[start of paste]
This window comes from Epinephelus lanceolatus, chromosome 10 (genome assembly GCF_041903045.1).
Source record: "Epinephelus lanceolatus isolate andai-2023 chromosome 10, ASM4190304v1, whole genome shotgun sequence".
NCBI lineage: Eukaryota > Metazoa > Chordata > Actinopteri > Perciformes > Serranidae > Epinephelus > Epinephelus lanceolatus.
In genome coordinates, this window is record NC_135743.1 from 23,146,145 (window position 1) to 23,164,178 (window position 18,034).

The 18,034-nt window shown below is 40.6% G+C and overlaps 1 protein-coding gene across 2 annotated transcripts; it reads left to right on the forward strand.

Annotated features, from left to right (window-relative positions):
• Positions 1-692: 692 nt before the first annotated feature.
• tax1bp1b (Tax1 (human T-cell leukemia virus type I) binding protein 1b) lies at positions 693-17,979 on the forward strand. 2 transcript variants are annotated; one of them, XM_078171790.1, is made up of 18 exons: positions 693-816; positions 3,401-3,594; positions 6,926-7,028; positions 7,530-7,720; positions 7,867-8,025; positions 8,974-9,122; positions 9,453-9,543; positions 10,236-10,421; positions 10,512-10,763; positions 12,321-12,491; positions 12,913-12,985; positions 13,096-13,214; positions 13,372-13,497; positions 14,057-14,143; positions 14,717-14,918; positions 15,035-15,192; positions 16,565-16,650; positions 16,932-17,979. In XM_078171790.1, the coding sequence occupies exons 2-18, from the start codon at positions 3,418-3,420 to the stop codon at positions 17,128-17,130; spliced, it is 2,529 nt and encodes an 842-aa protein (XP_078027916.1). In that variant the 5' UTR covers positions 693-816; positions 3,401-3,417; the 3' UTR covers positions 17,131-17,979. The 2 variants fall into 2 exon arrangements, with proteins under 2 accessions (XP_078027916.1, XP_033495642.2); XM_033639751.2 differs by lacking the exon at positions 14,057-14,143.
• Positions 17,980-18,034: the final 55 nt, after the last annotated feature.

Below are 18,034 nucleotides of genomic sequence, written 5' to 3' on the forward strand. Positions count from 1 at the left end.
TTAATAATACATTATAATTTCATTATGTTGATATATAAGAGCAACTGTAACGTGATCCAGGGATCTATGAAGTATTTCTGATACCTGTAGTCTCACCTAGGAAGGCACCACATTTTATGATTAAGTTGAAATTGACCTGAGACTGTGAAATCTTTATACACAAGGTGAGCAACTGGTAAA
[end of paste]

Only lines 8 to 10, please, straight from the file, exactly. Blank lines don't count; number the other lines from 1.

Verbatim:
• tax1bp1b (Tax1 (human T-cell leukemia virus type I) binding protein 1b) lies at positions 693-17,979 on the forward strand. 2 transcript variants are annotated; one of them, XM_078171790.1, is made up of 18 exons: positions 693-816; positions 3,401-3,594; positions 6,926-7,028; positions 7,530-7,720; positions 7,867-8,025; positions 8,974-9,122; positions 9,453-9,543; positions 10,236-10,421; positions 10,512-10,763; positions 12,321-12,491; positions 12,913-12,985; positions 13,096-13,214; positions 13,372-13,497; positions 14,057-14,143; positions 14,717-14,918; positions 15,035-15,192; positions 16,565-16,650; positions 16,932-17,979. In XM_078171790.1, the coding sequence occupies exons 2-18, from the start codon at positions 3,418-3,420 to the stop codon at positions 17,128-17,130; spliced, it is 2,529 nt and encodes an 842-aa protein (XP_078027916.1). In that variant the 5' UTR covers positions 693-816; positions 3,401-3,417; the 3' UTR covers positions 17,131-17,979. The 2 variants fall into 2 exon arrangements, with proteins under 2 accessions (XP_078027916.1, XP_033495642.2); XM_033639751.2 differs by lacking the exon at positions 14,057-14,143.
• Positions 17,980-18,034: the final 55 nt, after the last annotated feature.

Below are 18,034 nucleotides of genomic sequence, written 5' to 3' on the forward strand. Positions count from 1 at the left end.